It wasn't too long ago that people like blogger DailyKos, who calls DeLay "an all-around scumbag," were supporting the Majority Leader's dark horse opponent, Richard Morrison, simply as a tactic: "Morrison was a nobody. My hope was to simply force DeLay to campaign more in the district, thus keeping him from campaigning and fundraising for other Republicans. Now Morrison is a serious candidate with a legitimate chance to win."

Buoyed by recent polls, groups like Campaign for America's Future, Campaign Money Watch, and Howard Dean's Democracy for America have joined together to defeat DeLay. The groups are using a number of tactics to get the job done, including powerful TV ads, nationwide fundraising, and even a campaign to shame other Republicans into distancing themselves both politically and financially from the increasingly embattled congressman.

As a result it isn't nearly the long shot it once was. While the broad stroke wasn't especially promising as recently as early October, DeLay led 47% - 33%, it is important to recall that he typically receives around 60% of the vote.

A look at the poll's details further set the stage for an upset, however unlikely.

The most important secondary indicator of a candidate's strength is the favorable/unfavorable rating. Or, in English: Do more people love him or hate him? In this case while roughly 1 in 6 viewed DeLay "very favorably," a full 1 in 4 viewed him "very unfavorably." There were more who vehemently opposed his re-election than vigorously supported it.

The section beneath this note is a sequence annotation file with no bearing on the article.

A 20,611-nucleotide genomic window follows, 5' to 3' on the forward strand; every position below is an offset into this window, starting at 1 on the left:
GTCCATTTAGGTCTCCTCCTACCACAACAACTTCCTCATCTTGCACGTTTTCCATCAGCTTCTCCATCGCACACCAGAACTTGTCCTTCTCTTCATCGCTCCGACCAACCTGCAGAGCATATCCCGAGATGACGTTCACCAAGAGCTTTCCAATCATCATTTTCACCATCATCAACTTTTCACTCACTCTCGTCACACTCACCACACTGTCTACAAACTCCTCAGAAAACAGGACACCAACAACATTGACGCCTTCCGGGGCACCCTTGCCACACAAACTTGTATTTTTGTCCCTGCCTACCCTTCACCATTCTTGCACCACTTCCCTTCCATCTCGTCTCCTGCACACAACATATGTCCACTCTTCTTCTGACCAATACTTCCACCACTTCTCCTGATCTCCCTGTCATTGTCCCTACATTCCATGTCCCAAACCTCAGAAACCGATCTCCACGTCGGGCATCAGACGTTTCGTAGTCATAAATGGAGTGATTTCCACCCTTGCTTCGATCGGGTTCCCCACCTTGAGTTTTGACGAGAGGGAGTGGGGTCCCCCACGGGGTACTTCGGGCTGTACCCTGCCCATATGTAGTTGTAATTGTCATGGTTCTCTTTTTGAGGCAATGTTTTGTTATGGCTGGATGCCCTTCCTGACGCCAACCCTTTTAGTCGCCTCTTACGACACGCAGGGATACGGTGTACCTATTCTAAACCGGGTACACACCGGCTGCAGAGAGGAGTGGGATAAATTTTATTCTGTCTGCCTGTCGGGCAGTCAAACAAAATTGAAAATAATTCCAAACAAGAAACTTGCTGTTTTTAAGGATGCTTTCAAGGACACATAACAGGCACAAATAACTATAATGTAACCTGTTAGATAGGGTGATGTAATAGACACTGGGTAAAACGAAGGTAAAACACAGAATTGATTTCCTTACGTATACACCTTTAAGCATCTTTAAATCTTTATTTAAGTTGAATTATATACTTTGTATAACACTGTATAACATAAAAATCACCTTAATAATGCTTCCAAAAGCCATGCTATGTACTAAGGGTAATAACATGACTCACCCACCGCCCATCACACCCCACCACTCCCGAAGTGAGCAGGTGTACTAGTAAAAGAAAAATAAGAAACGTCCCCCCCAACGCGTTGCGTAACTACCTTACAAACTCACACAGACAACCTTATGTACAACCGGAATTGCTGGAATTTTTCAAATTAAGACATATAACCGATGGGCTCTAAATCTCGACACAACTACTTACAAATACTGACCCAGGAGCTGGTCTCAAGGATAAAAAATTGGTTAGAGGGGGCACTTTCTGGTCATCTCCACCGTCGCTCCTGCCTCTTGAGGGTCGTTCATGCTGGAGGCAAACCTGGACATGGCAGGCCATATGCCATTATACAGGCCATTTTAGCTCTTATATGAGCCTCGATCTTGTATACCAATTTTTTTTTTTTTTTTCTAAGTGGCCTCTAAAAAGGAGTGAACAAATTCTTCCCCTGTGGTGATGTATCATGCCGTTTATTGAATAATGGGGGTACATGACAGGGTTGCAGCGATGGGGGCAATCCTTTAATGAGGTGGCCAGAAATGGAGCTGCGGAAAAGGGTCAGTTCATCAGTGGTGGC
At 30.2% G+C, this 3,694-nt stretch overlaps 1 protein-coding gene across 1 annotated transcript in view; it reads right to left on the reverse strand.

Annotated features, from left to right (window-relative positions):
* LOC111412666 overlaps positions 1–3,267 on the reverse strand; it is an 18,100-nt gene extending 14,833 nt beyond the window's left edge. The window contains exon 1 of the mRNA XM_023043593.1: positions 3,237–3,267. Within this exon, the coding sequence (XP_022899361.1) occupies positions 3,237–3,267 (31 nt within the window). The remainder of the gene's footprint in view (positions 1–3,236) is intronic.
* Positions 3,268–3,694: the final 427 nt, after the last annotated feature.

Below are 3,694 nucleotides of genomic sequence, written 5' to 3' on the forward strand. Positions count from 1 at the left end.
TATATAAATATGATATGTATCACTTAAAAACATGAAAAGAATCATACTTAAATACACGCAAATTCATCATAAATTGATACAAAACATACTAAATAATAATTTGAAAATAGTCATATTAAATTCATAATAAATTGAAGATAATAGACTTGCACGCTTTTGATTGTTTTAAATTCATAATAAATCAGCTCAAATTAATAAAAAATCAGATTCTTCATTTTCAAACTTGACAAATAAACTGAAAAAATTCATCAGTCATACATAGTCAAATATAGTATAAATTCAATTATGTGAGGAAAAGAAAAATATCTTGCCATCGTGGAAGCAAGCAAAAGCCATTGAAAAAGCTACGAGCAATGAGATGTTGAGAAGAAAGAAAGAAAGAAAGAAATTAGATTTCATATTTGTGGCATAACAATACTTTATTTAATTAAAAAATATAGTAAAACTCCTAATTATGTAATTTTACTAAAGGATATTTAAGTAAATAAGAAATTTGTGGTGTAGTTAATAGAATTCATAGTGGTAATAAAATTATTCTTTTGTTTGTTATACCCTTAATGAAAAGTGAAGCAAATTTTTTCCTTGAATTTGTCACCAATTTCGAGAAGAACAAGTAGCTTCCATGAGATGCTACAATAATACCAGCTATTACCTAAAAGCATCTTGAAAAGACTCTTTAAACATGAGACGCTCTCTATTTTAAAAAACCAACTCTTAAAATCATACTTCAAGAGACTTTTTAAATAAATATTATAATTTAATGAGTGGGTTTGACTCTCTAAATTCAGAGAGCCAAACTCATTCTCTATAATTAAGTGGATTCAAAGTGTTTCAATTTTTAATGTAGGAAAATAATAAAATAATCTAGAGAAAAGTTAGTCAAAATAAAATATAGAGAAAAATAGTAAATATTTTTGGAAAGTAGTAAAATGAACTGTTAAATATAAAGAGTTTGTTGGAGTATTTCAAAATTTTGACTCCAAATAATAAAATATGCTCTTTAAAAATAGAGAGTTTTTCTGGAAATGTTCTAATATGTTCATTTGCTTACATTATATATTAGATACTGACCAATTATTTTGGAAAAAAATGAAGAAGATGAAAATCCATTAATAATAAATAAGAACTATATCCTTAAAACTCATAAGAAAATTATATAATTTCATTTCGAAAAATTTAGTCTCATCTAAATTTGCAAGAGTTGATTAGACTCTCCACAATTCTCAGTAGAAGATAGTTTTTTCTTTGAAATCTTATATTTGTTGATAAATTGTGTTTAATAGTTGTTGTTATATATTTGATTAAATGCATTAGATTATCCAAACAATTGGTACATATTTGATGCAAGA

But the most interesting statistic of all surrounds his ethics woes. While 34% said that they'd be less likely to vote for him as a result of his violations, this came from a poll that predated his most recent, and highly publicized subpoena. And, at the time of the poll, only half of those respondents supported Morrison – largely due to his lack of name recognition.

While there's little to suggest that Morrison's name is headed for your local marquee, the proliferation of organizations working against DeLay have increased the likelihood of an upset; enough at least to frighten the bejeezus out of the ultra-conservative Club For Growth, who have begun to throw money into pro-DeLay advertising.

Yet despite this last ditch effort to repair DeLay's Hemorrhaging public image it's beginning to look like the combined weight of the scandals and Democracy for America's TV ads are taking their toll. The latest poll shows DeLay's lead has been cut to 42% - 35% (under 50% for an incumbent typically spells doom).

But there's a final note of irony here. Due to the recent redistricting, for which DeLay lobbied so "passionately," and for which he faces a possible conviction, 30% of voters are new to DeLay's district. It's extremely difficult to predict which way they'll vote but if the ethical campaign watchdogs keep throwing strikes they may be sending this snotty kid back to the dugout.